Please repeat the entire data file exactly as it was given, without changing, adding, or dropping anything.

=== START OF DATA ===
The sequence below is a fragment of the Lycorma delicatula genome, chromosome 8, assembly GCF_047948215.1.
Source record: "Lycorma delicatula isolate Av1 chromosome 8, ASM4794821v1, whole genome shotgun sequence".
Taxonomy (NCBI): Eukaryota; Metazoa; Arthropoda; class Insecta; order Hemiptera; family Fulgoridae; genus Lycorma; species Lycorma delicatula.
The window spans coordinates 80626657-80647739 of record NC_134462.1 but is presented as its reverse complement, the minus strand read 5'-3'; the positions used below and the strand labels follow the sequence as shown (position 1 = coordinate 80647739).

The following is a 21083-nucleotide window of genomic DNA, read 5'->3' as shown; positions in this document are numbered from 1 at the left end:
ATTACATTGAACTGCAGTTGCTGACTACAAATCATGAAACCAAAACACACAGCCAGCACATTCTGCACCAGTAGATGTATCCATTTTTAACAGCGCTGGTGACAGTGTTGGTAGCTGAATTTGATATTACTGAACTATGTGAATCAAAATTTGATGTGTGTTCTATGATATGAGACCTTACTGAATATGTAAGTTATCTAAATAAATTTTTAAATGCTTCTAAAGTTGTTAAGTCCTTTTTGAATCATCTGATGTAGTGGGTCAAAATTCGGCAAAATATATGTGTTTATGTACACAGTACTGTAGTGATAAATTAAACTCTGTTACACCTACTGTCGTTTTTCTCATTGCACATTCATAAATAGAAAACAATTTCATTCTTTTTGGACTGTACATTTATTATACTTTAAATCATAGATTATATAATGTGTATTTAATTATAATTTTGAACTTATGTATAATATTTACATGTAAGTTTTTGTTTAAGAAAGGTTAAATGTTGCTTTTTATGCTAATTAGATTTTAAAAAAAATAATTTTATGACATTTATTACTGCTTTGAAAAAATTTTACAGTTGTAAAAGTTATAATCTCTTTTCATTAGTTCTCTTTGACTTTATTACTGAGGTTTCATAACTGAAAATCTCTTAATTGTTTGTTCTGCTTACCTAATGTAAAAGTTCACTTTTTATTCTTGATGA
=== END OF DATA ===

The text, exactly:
The sequence below is a fragment of the Lycorma delicatula genome, chromosome 8, assembly GCF_047948215.1.
Source record: "Lycorma delicatula isolate Av1 chromosome 8, ASM4794821v1, whole genome shotgun sequence".
Taxonomy (NCBI): Eukaryota; Metazoa; Arthropoda; class Insecta; order Hemiptera; family Fulgoridae; genus Lycorma; species Lycorma delicatula.
The window spans coordinates 80626657-80647739 of record NC_134462.1 but is presented as its reverse complement, the minus strand read 5'-3'; the positions used below and the strand labels follow the sequence as shown (position 1 = coordinate 80647739).

The following is a 21083-nucleotide window of genomic DNA, read 5'->3' as shown; positions in this document are numbered from 1 at the left end:
ATTACATTGAACTGCAGTTGCTGACTACAAATCATGAAACCAAAACACACAGCCAGCACATTCTGCACCAGTAGATGTATCCATTTTTAACAGCGCTGGTGACAGTGTTGGTAGCTGAATTTGATATTACTGAACTATGTGAATCAAAATTTGATGTGTGTTCTATGATATGAGACCTTACTGAATATGTAAGTTATCTAAATAAATTTTTAAATGCTTCTAAAGTTGTTAAGTCCTTTTTGAATCATCTGATGTAGTGGGTCAAAATTCGGCAAAATATATGTGTTTATGTACACAGTACTGTAGTGATAAATTAAACTCTGTTACACCTACTGTCGTTTTTCTCATTGCACATTCATAAATAGAAAACAATTTCATTCTTTTTGGACTGTACATTTATTATACTTTAAATCATAGATTATATAATGTGTATTTAATTATAATTTTGAACTTATGTATAATATTTACATGTAAGTTTTTGTTTAAGAAAGGTTAAATGTTGCTTTTTATGCTAATTAGATTTTAAAAAAAATAATTTTATGACATTTATTACTGCTTTGAAAAAATTTTACAGTTGTAAAAGTTATAATCTCTTTTCATTAGTTCTCTTTGACTTTATTACTGAGGTTTCATAACTGAAAATCTCTTAATTGTTTGTTCTGCTTACCTAATGTAAAAGTTCACTTTTTATTCTTGATGA